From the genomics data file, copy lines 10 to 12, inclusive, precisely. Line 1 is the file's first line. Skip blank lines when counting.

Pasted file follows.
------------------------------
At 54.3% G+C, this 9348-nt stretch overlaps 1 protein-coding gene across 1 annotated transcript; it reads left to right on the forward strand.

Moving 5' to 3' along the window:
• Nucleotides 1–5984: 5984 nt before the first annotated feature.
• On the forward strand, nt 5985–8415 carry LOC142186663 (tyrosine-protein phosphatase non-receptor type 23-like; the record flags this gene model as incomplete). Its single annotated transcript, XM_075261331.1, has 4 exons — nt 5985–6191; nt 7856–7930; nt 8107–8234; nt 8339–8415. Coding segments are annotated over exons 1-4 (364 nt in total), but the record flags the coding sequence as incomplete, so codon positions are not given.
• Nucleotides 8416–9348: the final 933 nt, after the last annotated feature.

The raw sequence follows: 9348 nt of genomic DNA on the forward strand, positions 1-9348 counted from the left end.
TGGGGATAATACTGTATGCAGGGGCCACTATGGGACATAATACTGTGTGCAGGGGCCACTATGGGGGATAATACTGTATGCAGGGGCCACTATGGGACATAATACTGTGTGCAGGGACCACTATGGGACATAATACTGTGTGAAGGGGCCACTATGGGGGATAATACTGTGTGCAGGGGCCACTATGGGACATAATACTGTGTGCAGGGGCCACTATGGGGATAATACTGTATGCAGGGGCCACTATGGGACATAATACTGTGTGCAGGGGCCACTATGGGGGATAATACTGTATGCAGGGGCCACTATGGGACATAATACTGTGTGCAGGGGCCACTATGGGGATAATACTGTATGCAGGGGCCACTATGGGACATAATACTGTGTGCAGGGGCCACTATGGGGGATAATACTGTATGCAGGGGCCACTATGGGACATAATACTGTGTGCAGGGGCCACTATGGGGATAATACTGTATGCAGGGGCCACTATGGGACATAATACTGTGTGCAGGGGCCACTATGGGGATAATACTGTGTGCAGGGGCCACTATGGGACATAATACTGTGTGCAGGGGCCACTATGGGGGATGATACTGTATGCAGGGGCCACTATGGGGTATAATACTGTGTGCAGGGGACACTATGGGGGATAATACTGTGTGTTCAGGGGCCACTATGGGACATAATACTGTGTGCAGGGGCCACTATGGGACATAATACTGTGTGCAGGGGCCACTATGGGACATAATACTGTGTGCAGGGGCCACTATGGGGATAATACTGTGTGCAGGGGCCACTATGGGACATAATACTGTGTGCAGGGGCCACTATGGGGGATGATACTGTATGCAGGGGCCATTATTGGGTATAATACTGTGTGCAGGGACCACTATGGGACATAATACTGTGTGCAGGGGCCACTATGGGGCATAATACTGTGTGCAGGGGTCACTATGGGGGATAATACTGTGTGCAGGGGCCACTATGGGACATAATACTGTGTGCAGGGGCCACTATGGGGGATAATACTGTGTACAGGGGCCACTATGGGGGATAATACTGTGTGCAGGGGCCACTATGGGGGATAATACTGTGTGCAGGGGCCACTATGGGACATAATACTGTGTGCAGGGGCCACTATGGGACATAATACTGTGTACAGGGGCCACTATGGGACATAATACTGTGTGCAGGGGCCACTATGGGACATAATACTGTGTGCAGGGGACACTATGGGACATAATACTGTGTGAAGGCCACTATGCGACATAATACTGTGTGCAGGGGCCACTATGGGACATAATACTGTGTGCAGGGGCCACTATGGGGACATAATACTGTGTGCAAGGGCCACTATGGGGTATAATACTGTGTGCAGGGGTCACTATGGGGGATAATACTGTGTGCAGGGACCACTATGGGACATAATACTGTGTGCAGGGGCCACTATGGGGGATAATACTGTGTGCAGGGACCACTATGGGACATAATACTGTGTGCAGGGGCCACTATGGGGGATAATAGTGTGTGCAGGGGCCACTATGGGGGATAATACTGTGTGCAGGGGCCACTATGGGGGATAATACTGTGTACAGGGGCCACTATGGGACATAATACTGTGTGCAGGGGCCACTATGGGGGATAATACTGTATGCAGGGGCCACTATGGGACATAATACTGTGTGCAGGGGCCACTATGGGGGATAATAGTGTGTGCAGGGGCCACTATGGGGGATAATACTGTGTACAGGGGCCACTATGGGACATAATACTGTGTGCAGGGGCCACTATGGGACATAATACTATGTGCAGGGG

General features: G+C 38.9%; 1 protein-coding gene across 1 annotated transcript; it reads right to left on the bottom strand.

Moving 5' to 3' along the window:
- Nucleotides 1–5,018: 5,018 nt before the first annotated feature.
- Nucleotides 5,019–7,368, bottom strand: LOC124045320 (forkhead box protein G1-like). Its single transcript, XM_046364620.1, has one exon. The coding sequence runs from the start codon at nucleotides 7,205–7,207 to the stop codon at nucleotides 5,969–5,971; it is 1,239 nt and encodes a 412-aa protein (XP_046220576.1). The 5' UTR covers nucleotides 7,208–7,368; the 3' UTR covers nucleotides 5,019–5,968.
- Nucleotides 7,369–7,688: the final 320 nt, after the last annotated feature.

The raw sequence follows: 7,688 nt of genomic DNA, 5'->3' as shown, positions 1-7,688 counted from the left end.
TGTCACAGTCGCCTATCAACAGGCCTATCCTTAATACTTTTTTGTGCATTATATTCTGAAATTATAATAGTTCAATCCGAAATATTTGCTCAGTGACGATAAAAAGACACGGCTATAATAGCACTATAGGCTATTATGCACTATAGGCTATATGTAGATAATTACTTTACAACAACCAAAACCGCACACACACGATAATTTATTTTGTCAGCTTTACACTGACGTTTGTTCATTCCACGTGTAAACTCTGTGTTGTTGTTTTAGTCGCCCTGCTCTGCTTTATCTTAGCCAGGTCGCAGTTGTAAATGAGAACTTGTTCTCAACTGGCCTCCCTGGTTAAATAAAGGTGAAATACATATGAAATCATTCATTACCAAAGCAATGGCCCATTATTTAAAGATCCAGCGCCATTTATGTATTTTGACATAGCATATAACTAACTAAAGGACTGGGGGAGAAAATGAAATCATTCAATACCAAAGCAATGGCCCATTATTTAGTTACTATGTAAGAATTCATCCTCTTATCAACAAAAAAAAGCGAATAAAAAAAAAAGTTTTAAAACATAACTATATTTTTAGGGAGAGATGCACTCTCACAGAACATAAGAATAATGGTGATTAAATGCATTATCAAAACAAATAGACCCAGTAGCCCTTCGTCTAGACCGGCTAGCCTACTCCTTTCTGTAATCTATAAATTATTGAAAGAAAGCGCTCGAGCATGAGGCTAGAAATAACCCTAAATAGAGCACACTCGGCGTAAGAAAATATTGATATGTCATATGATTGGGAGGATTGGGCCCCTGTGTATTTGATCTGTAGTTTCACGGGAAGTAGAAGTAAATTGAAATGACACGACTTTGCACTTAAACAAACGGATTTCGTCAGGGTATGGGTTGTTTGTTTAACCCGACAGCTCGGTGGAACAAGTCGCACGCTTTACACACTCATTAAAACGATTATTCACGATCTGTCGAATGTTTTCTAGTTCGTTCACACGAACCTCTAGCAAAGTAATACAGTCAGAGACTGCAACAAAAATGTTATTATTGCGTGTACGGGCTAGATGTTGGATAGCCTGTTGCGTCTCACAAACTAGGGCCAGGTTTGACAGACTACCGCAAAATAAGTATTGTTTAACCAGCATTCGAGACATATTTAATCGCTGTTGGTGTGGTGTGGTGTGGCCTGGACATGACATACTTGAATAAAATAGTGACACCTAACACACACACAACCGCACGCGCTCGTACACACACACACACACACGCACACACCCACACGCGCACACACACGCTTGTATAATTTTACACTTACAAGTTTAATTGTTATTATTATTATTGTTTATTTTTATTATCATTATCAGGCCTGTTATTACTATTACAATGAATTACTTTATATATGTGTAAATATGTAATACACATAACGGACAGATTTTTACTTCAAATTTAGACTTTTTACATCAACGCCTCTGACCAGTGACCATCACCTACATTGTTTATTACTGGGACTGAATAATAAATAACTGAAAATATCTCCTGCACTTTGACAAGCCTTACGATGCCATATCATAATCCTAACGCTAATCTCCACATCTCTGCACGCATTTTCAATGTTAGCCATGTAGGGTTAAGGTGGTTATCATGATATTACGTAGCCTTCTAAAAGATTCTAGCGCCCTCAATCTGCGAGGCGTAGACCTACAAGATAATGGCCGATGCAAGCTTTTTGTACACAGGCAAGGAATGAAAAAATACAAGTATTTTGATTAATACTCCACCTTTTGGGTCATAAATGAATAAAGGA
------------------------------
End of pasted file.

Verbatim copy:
- Nucleotides 1–5,018: 5,018 nt before the first annotated feature.
- Nucleotides 5,019–7,368, bottom strand: LOC124045320 (forkhead box protein G1-like). Its single transcript, XM_046364620.1, has one exon. The coding sequence runs from the start codon at nucleotides 7,205–7,207 to the stop codon at nucleotides 5,969–5,971; it is 1,239 nt and encodes a 412-aa protein (XP_046220576.1). The 5' UTR covers nucleotides 7,208–7,368; the 3' UTR covers nucleotides 5,019–5,968.
- Nucleotides 7,369–7,688: the final 320 nt, after the last annotated feature.